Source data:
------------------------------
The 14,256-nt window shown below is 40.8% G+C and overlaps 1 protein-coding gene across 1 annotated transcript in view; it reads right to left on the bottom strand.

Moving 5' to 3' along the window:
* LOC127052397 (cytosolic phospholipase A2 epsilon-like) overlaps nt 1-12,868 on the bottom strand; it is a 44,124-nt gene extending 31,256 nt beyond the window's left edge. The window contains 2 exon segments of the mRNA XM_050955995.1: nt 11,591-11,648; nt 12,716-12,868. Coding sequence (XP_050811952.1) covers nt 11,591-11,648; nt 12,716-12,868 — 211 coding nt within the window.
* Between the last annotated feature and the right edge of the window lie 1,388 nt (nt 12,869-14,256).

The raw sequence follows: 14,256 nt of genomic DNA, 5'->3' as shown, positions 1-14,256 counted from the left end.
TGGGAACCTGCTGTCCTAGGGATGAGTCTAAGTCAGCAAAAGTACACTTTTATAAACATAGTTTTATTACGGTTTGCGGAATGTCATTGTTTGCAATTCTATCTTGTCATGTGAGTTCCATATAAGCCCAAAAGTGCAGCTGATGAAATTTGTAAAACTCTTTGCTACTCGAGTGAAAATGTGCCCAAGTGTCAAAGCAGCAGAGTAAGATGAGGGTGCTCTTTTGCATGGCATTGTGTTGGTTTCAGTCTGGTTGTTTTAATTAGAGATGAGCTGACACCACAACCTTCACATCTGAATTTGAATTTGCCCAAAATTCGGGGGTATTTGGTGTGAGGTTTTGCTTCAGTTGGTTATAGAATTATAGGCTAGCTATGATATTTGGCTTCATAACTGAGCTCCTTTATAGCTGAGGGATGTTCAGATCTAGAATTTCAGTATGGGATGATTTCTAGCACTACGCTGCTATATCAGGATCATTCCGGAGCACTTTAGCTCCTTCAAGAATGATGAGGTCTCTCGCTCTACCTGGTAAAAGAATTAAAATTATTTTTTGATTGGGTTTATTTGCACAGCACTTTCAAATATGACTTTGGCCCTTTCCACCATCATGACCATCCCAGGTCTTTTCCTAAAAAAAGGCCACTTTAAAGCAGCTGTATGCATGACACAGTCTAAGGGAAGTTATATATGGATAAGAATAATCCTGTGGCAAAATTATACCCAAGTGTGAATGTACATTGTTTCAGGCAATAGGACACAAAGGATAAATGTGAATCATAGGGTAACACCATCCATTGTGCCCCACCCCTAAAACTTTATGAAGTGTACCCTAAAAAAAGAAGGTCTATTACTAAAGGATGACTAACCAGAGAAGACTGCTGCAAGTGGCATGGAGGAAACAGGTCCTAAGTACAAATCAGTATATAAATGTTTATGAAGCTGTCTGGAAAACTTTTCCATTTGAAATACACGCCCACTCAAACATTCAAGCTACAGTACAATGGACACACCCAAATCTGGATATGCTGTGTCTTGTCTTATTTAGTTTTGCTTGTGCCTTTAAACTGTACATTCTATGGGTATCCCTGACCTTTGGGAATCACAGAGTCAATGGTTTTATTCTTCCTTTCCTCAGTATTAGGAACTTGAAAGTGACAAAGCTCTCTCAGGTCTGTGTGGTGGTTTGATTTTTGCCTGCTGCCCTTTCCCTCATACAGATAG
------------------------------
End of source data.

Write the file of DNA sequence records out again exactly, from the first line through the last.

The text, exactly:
The 14,256-nt window shown below is 40.8% G+C and overlaps 1 protein-coding gene across 1 annotated transcript in view; it reads right to left on the bottom strand.

Moving 5' to 3' along the window:
* LOC127052397 (cytosolic phospholipase A2 epsilon-like) overlaps nt 1-12,868 on the bottom strand; it is a 44,124-nt gene extending 31,256 nt beyond the window's left edge. The window contains 2 exon segments of the mRNA XM_050955995.1: nt 11,591-11,648; nt 12,716-12,868. Coding sequence (XP_050811952.1) covers nt 11,591-11,648; nt 12,716-12,868 — 211 coding nt within the window.
* Between the last annotated feature and the right edge of the window lie 1,388 nt (nt 12,869-14,256).

The raw sequence follows: 14,256 nt of genomic DNA, 5'->3' as shown, positions 1-14,256 counted from the left end.
TGGGAACCTGCTGTCCTAGGGATGAGTCTAAGTCAGCAAAAGTACACTTTTATAAACATAGTTTTATTACGGTTTGCGGAATGTCATTGTTTGCAATTCTATCTTGTCATGTGAGTTCCATATAAGCCCAAAAGTGCAGCTGATGAAATTTGTAAAACTCTTTGCTACTCGAGTGAAAATGTGCCCAAGTGTCAAAGCAGCAGAGTAAGATGAGGGTGCTCTTTTGCATGGCATTGTGTTGGTTTCAGTCTGGTTGTTTTAATTAGAGATGAGCTGACACCACAACCTTCACATCTGAATTTGAATTTGCCCAAAATTCGGGGGTATTTGGTGTGAGGTTTTGCTTCAGTTGGTTATAGAATTATAGGCTAGCTATGATATTTGGCTTCATAACTGAGCTCCTTTATAGCTGAGGGATGTTCAGATCTAGAATTTCAGTATGGGATGATTTCTAGCACTACGCTGCTATATCAGGATCATTCCGGAGCACTTTAGCTCCTTCAAGAATGATGAGGTCTCTCGCTCTACCTGGTAAAAGAATTAAAATTATTTTTTGATTGGGTTTATTTGCACAGCACTTTCAAATATGACTTTGGCCCTTTCCACCATCATGACCATCCCAGGTCTTTTCCTAAAAAAAGGCCACTTTAAAGCAGCTGTATGCATGACACAGTCTAAGGGAAGTTATATATGGATAAGAATAATCCTGTGGCAAAATTATACCCAAGTGTGAATGTACATTGTTTCAGGCAATAGGACACAAAGGATAAATGTGAATCATAGGGTAACACCATCCATTGTGCCCCACCCCTAAAACTTTATGAAGTGTACCCTAAAAAAAGAAGGTCTATTACTAAAGGATGACTAACCAGAGAAGACTGCTGCAAGTGGCATGGAGGAAACAGGTCCTAAGTACAAATCAGTATATAAATGTTTATGAAGCTGTCTGGAAAACTTTTCCATTTGAAATACACGCCCACTCAAACATTCAAGCTACAGTACAATGGACACACCCAAATCTGGATATGCTGTGTCTTGTCTTATTTAGTTTTGCTTGTGCCTTTAAACTGTACATTCTATGGGTATCCCTGACCTTTGGGAATCACAGAGTCAATGGTTTTATTCTTCCTTTCCTCAGTATTAGGAACTTGAAAGTGACAAAGCTCTCTCAGGTCTGTGTGGTGGTTTGATTTTTGCCTGCTGCCCTTTCCCTCATACAGATAG